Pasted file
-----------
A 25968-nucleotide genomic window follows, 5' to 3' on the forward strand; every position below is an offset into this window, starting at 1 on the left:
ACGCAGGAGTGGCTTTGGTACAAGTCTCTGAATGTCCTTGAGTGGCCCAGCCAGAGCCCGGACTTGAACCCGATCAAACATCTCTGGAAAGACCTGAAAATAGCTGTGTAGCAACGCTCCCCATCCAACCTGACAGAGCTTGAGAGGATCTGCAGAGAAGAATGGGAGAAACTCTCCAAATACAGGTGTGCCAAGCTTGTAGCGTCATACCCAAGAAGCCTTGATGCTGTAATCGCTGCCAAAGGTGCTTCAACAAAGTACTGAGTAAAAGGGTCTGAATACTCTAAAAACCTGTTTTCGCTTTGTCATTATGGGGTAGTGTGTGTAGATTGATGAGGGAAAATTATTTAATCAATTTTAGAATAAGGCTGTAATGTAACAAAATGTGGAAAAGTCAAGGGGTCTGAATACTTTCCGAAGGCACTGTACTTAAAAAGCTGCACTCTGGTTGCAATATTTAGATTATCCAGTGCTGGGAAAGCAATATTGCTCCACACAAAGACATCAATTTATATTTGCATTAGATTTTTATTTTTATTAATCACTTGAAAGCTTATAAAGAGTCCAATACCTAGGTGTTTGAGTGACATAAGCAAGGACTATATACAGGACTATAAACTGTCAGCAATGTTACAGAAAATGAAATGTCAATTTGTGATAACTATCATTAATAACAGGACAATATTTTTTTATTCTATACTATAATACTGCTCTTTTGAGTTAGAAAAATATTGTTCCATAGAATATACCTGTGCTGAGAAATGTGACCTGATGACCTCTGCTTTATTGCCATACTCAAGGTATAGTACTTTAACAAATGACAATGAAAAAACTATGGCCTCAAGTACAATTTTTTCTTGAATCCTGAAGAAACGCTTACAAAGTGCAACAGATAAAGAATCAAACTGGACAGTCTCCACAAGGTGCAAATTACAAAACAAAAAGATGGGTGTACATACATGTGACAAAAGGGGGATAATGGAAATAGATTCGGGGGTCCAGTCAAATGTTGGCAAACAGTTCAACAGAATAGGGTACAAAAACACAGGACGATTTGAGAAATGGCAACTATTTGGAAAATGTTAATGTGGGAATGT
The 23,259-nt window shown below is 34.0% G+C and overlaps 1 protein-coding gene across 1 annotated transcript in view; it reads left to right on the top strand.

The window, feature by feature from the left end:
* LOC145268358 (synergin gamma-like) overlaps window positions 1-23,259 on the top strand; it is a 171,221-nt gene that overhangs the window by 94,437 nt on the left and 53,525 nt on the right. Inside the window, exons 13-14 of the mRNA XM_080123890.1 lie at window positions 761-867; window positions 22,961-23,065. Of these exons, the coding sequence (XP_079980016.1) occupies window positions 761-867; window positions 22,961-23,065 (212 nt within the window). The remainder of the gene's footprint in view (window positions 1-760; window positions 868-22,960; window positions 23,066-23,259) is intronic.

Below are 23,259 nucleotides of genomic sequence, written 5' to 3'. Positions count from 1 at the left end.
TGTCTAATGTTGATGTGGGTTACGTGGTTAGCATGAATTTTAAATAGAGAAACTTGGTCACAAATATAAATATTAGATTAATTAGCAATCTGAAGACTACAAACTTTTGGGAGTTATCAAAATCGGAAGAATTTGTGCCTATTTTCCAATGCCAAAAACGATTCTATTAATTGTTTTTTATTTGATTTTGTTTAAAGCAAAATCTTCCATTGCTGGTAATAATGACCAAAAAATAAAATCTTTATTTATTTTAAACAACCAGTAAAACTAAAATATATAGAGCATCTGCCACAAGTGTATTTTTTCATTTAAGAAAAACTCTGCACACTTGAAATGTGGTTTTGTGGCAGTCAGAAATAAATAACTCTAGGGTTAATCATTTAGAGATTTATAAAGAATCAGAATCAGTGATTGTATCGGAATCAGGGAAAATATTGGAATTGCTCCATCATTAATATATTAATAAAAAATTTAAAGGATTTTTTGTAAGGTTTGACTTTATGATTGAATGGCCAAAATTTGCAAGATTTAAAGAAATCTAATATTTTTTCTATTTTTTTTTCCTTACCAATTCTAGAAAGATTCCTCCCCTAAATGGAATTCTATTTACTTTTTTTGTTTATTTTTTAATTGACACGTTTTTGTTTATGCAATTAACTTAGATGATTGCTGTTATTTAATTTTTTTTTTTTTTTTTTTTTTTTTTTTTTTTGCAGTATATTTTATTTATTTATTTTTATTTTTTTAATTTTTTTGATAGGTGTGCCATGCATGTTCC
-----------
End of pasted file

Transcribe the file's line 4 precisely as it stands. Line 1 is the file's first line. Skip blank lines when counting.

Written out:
The window, feature by feature from the left end: